خارج از زنجیره: مدیریت تامین از دیدگاه ارائه دهنده خدمات لجستیک
|کد مقاله||سال انتشار||مقاله انگلیسی||ترجمه فارسی||تعداد کلمات|
|1426||2012||7 صفحه PDF||سفارش دهید||6570 کلمه|
Publisher : Elsevier - Science Direct (الزویر - ساینس دایرکت)
Journal : Journal of Business Research, Volume 65, Issue 2, February 2012, Pages 258–264
The last few years have seen increasing recognition of the work of logistics service providers, as well as the significance of functioning supply relationships. This paper proposes an alternative view of supply management that builds on the observation that traditional supply chain management focuses on logistics clients rather than the service providers themselves. The paper utilizes the 4 Resource Interaction tool to illustrate how a logistics service provider faces different idea structures and activated structures than its clients in three different markets. The resulting resource perceptions and preferred resource combinations create tensions and tradeoffs between the logistics service provider and its clients. Unchaining logistics from the conventional chain structures achieves a more comprehensive understanding of interactions between shippers and logistics service providers.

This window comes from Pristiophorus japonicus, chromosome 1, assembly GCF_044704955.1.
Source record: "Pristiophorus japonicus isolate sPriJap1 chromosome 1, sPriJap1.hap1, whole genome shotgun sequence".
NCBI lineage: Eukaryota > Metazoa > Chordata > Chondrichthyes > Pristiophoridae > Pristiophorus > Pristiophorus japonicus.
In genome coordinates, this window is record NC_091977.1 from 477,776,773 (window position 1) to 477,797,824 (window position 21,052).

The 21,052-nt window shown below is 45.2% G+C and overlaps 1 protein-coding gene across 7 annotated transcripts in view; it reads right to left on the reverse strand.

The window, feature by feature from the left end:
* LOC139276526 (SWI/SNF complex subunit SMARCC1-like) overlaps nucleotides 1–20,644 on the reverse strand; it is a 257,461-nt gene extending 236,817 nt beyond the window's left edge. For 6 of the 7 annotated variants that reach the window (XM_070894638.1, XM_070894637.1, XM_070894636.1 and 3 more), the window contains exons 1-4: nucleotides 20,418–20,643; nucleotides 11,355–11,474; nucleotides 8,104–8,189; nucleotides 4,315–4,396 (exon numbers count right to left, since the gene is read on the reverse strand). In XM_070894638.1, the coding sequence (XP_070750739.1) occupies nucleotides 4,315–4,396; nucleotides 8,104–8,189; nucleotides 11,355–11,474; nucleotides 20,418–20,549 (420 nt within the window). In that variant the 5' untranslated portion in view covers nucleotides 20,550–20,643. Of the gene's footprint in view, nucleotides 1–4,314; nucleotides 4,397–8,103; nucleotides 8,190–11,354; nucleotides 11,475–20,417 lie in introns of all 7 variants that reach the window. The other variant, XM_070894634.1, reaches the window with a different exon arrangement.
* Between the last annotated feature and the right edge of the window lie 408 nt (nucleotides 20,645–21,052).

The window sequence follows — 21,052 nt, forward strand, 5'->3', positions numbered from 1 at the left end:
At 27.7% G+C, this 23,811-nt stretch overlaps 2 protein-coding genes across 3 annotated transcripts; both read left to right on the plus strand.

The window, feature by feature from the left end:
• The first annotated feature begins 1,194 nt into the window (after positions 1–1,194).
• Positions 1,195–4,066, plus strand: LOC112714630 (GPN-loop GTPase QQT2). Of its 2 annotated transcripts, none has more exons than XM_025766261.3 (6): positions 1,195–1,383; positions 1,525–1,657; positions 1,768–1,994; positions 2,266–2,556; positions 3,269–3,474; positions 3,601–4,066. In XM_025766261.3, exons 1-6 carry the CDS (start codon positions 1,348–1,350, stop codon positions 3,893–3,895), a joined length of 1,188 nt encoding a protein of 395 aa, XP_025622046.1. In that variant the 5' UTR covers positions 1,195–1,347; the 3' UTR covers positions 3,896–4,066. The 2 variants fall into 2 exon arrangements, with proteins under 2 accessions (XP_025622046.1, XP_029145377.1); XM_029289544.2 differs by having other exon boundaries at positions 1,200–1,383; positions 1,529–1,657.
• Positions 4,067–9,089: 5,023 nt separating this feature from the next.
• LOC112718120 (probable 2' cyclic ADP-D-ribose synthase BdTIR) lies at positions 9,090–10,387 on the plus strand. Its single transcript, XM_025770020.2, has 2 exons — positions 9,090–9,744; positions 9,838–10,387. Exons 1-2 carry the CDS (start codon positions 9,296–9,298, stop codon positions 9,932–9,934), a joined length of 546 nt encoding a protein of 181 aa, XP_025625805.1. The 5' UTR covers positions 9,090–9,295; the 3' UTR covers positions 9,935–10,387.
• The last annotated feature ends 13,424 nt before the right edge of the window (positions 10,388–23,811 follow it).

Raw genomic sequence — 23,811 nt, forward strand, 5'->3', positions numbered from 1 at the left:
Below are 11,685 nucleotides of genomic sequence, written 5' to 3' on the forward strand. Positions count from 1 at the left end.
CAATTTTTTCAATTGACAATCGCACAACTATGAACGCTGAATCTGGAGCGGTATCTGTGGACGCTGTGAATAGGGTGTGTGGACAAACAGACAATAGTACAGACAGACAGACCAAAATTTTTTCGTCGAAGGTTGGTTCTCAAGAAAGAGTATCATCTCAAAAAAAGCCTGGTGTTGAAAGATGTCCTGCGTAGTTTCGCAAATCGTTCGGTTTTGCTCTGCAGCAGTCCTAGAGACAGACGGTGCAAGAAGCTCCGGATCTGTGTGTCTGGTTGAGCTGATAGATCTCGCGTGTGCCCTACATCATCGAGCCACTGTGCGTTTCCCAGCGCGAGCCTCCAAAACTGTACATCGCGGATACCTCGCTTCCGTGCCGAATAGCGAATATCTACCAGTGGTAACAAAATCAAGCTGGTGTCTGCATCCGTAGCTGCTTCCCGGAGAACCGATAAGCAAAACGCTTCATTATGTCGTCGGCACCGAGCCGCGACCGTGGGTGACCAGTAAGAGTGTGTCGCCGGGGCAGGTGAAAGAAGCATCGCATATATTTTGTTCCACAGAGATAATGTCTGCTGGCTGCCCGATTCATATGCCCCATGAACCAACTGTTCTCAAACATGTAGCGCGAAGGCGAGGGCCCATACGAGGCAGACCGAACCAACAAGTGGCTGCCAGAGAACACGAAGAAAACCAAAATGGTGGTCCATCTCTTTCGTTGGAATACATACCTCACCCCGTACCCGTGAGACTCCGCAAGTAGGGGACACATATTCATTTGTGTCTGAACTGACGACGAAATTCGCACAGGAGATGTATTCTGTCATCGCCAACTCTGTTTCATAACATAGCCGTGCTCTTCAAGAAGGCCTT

The integration and management of logistics and manufacturing are fundamental dimensions of interorganizational strategy (e.g., Pagh & Cooper, 1998). Indeed, observers are increasingly perceiving supply chains as essential representations of interorganizational relationships; some researchers even argue that competition has shifted from firm vs. firm competition towards supply chain vs. supply chain struggles (e.g., Ketchen & Hult, 2007). This development implies the growing importance of management of supply relationships. Previous work on supply chain management has focused on understanding how logistics can interact with strategy and structure in order to provide a manufacturing firm with a competitive advantage (cf. Stock, Greis & Kasarda, 1998). This concern has also started to cover the use of logistics resources (cf. Gadde et al., 2002 and Jahre et al., 2006). From a resource interaction standpoint (e.g., Håkansson and Waluszewski, 2002 and Wedin, 2001), the value of resources depends on their combinations with other resources, both inside and outside organizational boundaries. The basic rationale of the present paper is that mainstream supply chain management essentially builds on the strategies, structures and resource combinations that seem appropriate for manufacturers and retailers; that is, the organizations that are traditionally the supply chain's primary actors (cf. Lambert, Cooper & Pagh, 1998). The literature has not directed sufficient attention to the so-called support actors, such as logistics service providers, and their view of supply management. This is unfortunate given the importance of companies trying to understand, from the perspective of the other participating actors, how their relationships and networks function (cf. Håkansson & Ford, 2002: 138). Idea structures, which represent an actor's underlying knowledge, ideas, and goals, influence the actor's viewpoint. A clearer and more articulate idea structure enables the interacting parties to understand each other better (Baraldi and Waluszewski, 2005 and Håkansson and Waluszewski, 2002). The value chain model (Porter, 1985) is the field's dominant idea structure and provides the basic explanation behind the imbalanced focus on manufacturers and retailers in the supply chain literature. Like other areas of strategic management, the supply literature is “chained to the value chain,” to borrow a phrase from Normann (2001). Furthermore, idea structures have an intimate association with activated structures. The supply chain literature has a corresponding close association between the value chain model and the emphasis on supply chains. This study aims to unchain the logistics service provider from the value chain logic by addressing the following questions: What are the basic differences between the idea structures and the associated activated structures, guiding logistics service providers and their customers? How will such differences influence the perception and combination of resources in supply relationships? The well-known value chain model (Porter, 1985), and the more recent value network model (Stabell & Fjeldstad, 1998) represent two important idea structures in supply relationships. The common notion of supply chains and the more recent perspective of supply networks are regarded as the main activated supply structures. The 4 Resource Interaction framework (e.g., Håkansson & Waluszewski, 2002) is used for analyzing the structures. The study's main contribution is the explanation of how the dominating idea structures and activated structures delimit our understanding of logistics service providers' contribution to functioning supply relationships.